Japanese Empire didn't make good carsMoreover, previous emperors would never let such a juicy target like Canada just sit there. They would invent some phony war to rally Americans, claiming that we must unite Alaska with the US by swallowing Canada up, making one contiguous nation. It’s like Germany absorbed Austria before WWII. By absorbing Canada, the USA would surpass Russia as the biggest nation in the world, something that would be irresistible for any empire builder. However, we are not only pretty nice to Canadians, we even let them beat us in ice hockey.

America is not a saint. Its early history, especially regarding the Native Americans, is filled with evil acts. Today, America can still be brutal, tyrannical, hypocritical, and unjust. Americans are humans after all. All nations have done terrible acts to not only its neighbors, but to its own citizens. America is guilty too.

Moreover, it’s true that Americans enforce their imperialistic domination through economic and diplomatic arm twisting. America may not own Mexico or Canada, but those countries (and many others) often have to bend to America’s will.

On the other hand, what country wouldn’t exercise its power? If Slovakia or Lithuania really wanted something for its people, wouldn’t it twist a few arms to get it if it could? Governments serve its people (or at least its politicians). That’s their job. So if a government can help its rich get richer, its poor get jobs, its businesses get new markets, its economy get bigger, or its standard of living get higher, then it will do it. They’d be bizarre if they didn’t. Therefore, it’s natural that the US will play dirty games to get its way. However, compared to previous empires, America’s methods are far less cruel. Whenever you see America twisting someone’s arm, ask yourself: what would Hitler, Stalin, Napoleon, Genghis Khan, Caesar, or the Pharaohs have done? Would you prefer that?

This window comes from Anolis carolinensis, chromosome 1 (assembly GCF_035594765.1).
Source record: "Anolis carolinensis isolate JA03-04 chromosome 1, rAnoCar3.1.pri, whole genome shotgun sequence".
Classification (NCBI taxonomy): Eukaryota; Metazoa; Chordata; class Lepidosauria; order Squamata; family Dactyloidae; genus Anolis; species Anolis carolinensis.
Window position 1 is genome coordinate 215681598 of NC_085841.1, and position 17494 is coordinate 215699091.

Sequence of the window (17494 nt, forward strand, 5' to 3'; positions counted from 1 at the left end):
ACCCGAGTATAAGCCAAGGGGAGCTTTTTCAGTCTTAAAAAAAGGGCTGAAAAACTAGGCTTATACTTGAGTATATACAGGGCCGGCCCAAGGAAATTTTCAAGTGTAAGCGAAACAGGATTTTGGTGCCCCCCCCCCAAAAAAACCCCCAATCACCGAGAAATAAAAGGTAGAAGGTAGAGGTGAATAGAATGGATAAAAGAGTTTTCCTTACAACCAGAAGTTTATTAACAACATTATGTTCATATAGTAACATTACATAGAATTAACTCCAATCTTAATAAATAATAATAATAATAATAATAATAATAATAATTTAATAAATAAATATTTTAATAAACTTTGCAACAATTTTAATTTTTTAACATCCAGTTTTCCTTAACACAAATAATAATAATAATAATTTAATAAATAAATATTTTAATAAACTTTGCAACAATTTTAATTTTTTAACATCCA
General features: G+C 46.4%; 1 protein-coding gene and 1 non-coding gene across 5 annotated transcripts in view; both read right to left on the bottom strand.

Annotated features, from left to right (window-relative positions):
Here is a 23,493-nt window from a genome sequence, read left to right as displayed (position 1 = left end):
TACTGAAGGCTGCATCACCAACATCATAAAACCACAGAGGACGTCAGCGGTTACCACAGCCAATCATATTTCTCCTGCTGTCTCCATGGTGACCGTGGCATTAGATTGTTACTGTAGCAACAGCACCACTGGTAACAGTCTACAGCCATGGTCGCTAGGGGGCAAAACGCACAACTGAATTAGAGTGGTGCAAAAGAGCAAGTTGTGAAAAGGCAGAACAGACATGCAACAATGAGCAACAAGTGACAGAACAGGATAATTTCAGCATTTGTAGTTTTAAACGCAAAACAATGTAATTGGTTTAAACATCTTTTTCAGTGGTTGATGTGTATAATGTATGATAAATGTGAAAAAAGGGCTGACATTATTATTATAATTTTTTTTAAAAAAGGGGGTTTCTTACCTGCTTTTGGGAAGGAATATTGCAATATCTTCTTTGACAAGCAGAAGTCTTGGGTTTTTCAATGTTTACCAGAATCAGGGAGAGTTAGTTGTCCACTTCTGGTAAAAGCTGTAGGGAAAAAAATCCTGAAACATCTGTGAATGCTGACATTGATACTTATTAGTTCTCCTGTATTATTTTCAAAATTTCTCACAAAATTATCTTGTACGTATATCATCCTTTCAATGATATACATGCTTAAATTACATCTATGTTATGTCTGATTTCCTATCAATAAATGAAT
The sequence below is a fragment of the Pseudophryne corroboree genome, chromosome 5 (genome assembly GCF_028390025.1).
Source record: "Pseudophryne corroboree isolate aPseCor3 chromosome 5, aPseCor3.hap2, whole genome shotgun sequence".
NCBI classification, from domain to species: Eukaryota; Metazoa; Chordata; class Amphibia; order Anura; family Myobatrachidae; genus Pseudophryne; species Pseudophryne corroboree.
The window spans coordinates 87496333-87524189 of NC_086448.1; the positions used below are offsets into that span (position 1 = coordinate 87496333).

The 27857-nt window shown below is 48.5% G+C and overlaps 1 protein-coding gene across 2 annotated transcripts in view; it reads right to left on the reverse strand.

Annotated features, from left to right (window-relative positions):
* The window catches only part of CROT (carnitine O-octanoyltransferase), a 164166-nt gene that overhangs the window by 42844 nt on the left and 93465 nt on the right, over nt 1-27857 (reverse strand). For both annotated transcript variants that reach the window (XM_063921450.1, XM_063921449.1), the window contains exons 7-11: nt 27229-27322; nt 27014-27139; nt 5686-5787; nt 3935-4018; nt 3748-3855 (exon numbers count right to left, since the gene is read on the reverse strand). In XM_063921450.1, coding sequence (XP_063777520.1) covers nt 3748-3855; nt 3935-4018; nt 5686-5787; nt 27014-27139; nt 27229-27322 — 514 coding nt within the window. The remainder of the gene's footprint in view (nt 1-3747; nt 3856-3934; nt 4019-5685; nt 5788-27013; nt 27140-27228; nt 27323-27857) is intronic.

Europeans rarely recognize that of all the empires the world has ever seen, none has been gentler and less heavy-handed than the American Empire. Someday they might. It’s inevitable that one day the American Empire will fade away, just like all previous empires. By definition, a new empire will rule in its place. Maybe it will be China or Russia. Whoever it is, it’s likely that most people of the world will have some nostalgia about the American Empire and say, “You know, those fucking Americans may have been imperialistic bastards, but they sucked a lot less than today’s superpower.”


Part 2 of 5 - Defending the CIA

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This is an excerpt from the Appendix of The Hidden Europe: What Eastern Europeans Can Teach Us. Although this article is filed under Western Europe, its message is for Eastern Europeans and everyone else on the planet who believes these five American myths. For those who worry that fanatical American patriots have brainwashed me, don't worry. About 99% of my upcoming book is about what Eastern Europeans can teach Americans (hence, the title). I'm simply sharing the 1% of my book that argues the contrary point. Please read the Introduction to The Hidden Europe to get the complete picture.